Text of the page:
Recognition can be an essential bargaining chip in negotiations as wide-ranging as arms control and trade. Full diplomatic recognition and normalization of relations were the primary drivers for the United Arab Emirates entering into the Abraham Accords with Israel.

But recognizing Tikhanovskaya’s leadership should make up half the diplomatic efforts to isolate Putin. The other half should be to designate Russia a state sponsor of terror (SST), which I first proposed in 2014 and which this magazine has been promoting. Russia has been a prime candidate for SST designation since it invaded Crimea, started a war fought by “little green men” in eastern Ukraine, poisoned citizens in foreign lands, and shot down a commercial airliner. It should be so recognized.

Any democratic legitimacy Putin claims is undermined by the disappearance and dispatching to prison or heaven of credible opposition leaders like Alexei Navalny. Russia’s size across 11 time zones, the appearance of a democratic election process, and its historic presence on the UN Security Council make it difficult, if not unwise, for Western allies to take away diplomatic recognition even if it is tarred with SST status.

Not so Belarus. Under Lukashenko, Belarus is a Russian vassal beholden to Putin’s diktat. Following the sham 2020 election, citizens demonstrated, catalyzing a violent reaction by Lukashenko loyalists that landed opponents either in the hospital or in jail. Lukashenko, also known as “Europe’s last dictator,” called on Putin’s forces to enter Belarus to crack heads and cage kids to maintain his grip on power. Lukashenko, already an ally, has become Putin’s handmaiden.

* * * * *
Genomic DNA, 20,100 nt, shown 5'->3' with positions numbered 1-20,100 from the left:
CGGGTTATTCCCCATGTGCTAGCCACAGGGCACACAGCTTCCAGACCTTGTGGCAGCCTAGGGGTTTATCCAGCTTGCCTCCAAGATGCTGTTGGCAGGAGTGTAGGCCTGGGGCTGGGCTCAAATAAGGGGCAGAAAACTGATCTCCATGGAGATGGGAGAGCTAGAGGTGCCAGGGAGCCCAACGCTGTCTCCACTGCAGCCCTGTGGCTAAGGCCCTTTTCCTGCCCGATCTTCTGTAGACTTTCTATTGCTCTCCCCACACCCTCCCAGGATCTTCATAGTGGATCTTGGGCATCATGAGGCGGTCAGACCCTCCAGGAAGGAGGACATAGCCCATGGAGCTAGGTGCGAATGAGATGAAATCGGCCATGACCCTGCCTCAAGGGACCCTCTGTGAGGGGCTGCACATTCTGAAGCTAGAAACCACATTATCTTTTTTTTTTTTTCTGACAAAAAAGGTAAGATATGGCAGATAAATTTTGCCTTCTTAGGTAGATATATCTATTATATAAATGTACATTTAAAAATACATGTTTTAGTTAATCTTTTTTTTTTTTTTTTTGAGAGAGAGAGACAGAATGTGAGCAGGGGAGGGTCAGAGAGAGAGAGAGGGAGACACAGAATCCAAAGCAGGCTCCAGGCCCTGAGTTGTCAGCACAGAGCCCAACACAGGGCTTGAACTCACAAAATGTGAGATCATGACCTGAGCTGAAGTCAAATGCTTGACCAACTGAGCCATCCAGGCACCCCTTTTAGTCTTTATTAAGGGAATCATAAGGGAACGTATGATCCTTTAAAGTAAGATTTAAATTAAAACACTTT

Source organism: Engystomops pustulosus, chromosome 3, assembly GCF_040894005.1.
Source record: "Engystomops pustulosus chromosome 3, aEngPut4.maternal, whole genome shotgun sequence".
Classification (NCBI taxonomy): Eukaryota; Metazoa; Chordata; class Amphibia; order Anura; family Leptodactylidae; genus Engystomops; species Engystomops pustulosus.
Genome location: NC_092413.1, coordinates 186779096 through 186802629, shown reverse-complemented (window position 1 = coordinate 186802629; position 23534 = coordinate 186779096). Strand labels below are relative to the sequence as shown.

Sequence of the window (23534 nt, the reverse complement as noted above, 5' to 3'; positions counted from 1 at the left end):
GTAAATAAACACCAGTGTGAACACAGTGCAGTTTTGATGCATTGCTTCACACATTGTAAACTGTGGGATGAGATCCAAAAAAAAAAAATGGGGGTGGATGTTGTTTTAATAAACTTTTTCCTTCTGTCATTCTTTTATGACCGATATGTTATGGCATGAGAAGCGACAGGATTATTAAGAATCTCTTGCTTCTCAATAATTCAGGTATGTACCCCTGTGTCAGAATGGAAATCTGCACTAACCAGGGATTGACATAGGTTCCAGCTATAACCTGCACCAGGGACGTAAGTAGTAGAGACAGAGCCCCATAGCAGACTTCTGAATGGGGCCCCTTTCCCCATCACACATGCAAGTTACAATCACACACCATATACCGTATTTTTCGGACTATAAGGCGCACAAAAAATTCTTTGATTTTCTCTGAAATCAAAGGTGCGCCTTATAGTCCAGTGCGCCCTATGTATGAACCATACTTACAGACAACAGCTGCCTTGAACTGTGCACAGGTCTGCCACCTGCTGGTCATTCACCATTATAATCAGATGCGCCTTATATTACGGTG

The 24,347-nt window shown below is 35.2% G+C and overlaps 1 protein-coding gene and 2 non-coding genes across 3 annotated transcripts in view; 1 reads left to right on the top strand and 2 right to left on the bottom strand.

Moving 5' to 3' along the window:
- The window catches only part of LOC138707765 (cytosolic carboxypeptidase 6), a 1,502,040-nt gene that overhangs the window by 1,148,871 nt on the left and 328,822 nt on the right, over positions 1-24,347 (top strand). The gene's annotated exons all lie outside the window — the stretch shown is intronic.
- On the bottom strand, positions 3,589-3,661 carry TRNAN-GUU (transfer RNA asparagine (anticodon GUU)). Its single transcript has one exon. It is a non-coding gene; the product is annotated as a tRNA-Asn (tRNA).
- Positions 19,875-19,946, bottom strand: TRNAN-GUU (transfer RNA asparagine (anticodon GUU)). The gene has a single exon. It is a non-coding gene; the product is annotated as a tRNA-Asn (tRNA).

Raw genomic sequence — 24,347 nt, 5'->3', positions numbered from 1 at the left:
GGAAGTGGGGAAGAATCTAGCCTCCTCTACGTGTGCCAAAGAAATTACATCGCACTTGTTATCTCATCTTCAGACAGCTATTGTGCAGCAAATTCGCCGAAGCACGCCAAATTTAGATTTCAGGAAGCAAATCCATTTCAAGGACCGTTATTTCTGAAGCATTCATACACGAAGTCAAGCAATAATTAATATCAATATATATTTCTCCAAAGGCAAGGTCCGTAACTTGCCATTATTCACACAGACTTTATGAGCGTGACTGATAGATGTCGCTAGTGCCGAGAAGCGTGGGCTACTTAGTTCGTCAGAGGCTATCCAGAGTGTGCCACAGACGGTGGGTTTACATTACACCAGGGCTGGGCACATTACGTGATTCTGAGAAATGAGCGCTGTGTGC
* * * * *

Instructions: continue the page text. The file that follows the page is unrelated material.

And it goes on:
Lukashenko repaid Russia’s support lavishly by providing a platform for the war in Ukraine and intercepting commercial flights to target a Russian journalist. The 67-year-old Belarus leader turned his country into a clearinghouse for Middle East refugees escaping Syrian horrors and Taliban threats, flying them into Minsk before busing them to the Polish and Baltic borders to destabilize his democratic neighbors. 

A Soviet throwback like Putin, Lukashenko is now threatening even greater European instability. May 4 marked the start of massive military training exercises aimed at Ukraine and NATO. The development of a new joint missile system with Russia similar to the short-range Iskander system that can deliver bunker-buster and nuclear warheads is cause for new escalation concerns.

But Lukashenko may be straying ever so slightly from Putin’s script. In an interview with the Associated Press last month, Lukashenko admitted that he was surprised to see the Ukraine invasion “drag on” so long, even using the term “war,” which the Kremlin forbids. The Minsk strongman said he opposed the use of nuclear weapons in the neighboring former Soviet republic. But all this appears to be a too-little-too-late attempt to avoid international isolation and sanctions.

Recognizing the exiled democratic government of Belarus punishes Putin and pushes Belarus closer to real democracy. It is within America’s power to give the nearly 10 million Belarussians their voice by affirming what everyone already sees—a state that has been captured, capitulated, and ruined by the Lukashenko-Putin alliance.

Markos Kounalakis

Markos Kounalakis is a visiting fellow at the Hoover Institution. He is a former NBC Radio Moscow correspondent and the author of Freedom Isn’t Free: The Price of World Order (Anthem Press, 2022).